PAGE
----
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Wednesday, May 22, 2024
<p>Victoria Miller, a 21-year-old art history senior, makes and sells dreamcatchers out of vintage doilies on the popular handmade goods marketplace, Etsy.com, under the name “REVIVE by Victoria.”</p>

Victoria Miller, a 21-year-old art history senior, makes and sells dreamcatchers out of vintage doilies on the popular handmade goods marketplace, Etsy.com, under the name “REVIVE by Victoria.”

Victoria Miller combines second-hand doilies and entrepreneurship to create a unique result. Miller, a 21-year-old art history senior at UF, makes dreamcatchers and sells them online at the popular handmade goods marketplace, Etsy.

Dreamcatchers originated from Native American tribes in the mid-20th century. Many people believe a dreamcatcher will filter out evil spirits while they sleep when it is hung in a window or above their beds. Miller offers a modern, yet vintage twist to these traditional talismans.

“Most people think that I make the traditional Native American kind,” Miller said, “but mine are more vintage.”

Miller’s inspiration to start making dreamcatchers began online last winter break. She came across a blog on Fossil.com that featured a dreamcatcher with a crocheted doily in the center instead of the usual webbing.

“It was kind of hard to understand how to do it, so I just turned it into my own thing,” Miller said.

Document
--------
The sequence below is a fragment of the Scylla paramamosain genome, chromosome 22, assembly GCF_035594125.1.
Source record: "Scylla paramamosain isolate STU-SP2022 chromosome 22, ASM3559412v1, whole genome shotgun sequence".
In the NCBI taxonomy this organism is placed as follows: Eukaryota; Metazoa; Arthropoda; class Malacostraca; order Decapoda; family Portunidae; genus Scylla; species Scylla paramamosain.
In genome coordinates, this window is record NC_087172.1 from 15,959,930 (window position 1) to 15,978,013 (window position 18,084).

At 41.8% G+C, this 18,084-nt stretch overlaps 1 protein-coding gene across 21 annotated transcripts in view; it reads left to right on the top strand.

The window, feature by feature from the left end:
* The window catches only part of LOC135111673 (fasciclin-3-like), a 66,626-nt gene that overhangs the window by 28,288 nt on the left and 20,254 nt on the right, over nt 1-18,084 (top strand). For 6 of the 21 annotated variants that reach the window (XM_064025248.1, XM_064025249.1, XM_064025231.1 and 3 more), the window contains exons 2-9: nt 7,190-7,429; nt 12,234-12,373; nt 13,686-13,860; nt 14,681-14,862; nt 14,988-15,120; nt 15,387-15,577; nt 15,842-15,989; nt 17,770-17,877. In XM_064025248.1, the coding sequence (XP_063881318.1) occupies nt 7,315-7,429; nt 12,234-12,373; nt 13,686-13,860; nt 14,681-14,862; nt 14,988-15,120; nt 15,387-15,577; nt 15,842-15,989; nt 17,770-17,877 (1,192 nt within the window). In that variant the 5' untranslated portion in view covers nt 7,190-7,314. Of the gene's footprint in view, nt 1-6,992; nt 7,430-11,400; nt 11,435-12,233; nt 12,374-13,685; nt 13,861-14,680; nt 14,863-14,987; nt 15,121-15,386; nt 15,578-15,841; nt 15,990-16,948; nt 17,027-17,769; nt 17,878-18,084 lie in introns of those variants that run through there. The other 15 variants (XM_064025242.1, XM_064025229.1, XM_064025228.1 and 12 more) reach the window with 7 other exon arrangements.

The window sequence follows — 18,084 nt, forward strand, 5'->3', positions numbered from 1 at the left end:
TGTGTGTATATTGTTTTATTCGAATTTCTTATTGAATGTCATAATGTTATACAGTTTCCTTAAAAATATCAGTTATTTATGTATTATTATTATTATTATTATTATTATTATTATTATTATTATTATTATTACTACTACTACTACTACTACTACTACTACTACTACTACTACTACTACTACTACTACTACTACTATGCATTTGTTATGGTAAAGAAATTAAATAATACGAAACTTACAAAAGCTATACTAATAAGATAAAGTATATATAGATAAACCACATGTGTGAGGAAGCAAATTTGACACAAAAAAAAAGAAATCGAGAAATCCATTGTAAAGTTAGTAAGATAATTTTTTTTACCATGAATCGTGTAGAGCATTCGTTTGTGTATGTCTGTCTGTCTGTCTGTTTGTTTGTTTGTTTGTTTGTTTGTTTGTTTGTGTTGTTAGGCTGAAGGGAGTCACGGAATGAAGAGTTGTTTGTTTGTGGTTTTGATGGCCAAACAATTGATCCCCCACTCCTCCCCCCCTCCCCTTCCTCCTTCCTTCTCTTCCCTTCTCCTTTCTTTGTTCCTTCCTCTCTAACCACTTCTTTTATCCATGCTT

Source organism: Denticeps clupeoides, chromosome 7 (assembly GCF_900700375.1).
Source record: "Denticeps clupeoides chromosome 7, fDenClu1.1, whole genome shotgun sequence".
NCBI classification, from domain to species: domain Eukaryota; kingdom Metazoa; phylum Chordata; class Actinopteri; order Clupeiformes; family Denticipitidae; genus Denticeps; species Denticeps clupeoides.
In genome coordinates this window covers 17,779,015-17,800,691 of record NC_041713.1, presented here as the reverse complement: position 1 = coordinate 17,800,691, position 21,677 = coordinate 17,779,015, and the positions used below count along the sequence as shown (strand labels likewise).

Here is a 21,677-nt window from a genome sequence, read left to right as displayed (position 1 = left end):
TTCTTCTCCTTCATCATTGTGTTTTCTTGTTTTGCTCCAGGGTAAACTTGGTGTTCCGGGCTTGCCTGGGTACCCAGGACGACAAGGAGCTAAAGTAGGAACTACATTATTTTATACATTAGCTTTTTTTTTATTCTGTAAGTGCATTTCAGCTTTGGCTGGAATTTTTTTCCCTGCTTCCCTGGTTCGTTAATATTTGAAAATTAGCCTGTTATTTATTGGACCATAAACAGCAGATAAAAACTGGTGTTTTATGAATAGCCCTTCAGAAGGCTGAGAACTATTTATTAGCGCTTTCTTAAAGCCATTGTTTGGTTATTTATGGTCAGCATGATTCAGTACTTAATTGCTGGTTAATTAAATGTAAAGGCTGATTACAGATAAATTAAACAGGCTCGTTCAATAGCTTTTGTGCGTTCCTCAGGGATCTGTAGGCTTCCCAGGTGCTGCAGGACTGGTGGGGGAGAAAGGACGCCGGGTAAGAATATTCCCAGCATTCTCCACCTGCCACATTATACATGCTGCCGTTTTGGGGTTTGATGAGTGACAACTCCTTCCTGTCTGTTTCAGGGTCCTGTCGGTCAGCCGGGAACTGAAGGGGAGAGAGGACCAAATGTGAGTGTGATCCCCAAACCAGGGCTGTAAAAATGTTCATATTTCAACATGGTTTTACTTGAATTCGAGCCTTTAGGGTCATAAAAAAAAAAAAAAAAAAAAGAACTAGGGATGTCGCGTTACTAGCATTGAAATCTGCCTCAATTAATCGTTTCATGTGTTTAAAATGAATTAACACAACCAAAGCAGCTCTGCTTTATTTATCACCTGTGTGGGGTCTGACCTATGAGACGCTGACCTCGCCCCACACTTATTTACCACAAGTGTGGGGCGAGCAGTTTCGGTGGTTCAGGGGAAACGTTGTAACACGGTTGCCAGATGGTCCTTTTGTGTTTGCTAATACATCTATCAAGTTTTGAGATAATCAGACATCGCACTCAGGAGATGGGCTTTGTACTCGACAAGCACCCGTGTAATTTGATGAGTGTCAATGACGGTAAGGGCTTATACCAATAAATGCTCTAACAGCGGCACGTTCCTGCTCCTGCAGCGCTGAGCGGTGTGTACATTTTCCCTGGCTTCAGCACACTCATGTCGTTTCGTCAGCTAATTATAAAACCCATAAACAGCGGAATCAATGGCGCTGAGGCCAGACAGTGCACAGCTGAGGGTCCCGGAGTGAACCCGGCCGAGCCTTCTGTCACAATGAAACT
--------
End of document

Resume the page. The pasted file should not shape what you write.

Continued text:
After getting doilies from her grandmother and thrift stores, Miller started making dreamcatchers. She tried different sizes, patterns and materials. After a while, she realized that she could not fill her whole house with dreamcatchers.

“I knew about Etsy and how it was all handmade and vintage, so I knew it was the perfect place to sell,” Miller said.

Opening the store was not as simple as she first thought. She had to write store policies, figure out prices and pick shipping methods. She finally opened the store “REVIVE by Victoria” on May 23.

“I wanted the name to be something to do with recycling — reusing old materials and making them into something new,” Miller said.

Since she opened the store, Miller has sold about a dozen dreamcatchers, the largest dreamcatcher selling for $65.

“I was surprised at how much someone will pay for a dreamcatcher,” Miller said. “I try to be reasonable, thinking about what I would charge my friends versus strangers.”

Miller received what, to her, was the biggest compliment of all when she was invited to enter an art show during the Florida Surfing Championships in Jacksonville, Fla.

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“I was so excited. Someone had seen my stuff and thought it was good enough to show other people,” Miller said.

With school, the about $150 booth-rental cost and the time it would take to make enough dreamcatchers, Miller decided to not do the art show. However, she is looking into some local shows and markets at which she could present.

Miller also sells United States rearview mirror decorations she makes from hangers that she twists into shape. She admittedly loves arts and crafts and said she always seems to be make things out of the unexpected.

“I recently brought home a box of my art stuff — just random objects — but I know I am going to make something out of it,” Miller said.

Although Miller does not necessarily believe in the power supposedly stored in dreamcatchers, she knows others believe in it or at least like their artistic value. It seems that popularity will continue to drive Miller’s sales and pay her bills.

Victoria Miller, a 21-year-old art history senior, makes and sells dreamcatchers out of vintage doilies on the popular handmade goods marketplace, Etsy.com, under the name “REVIVE by Victoria.”

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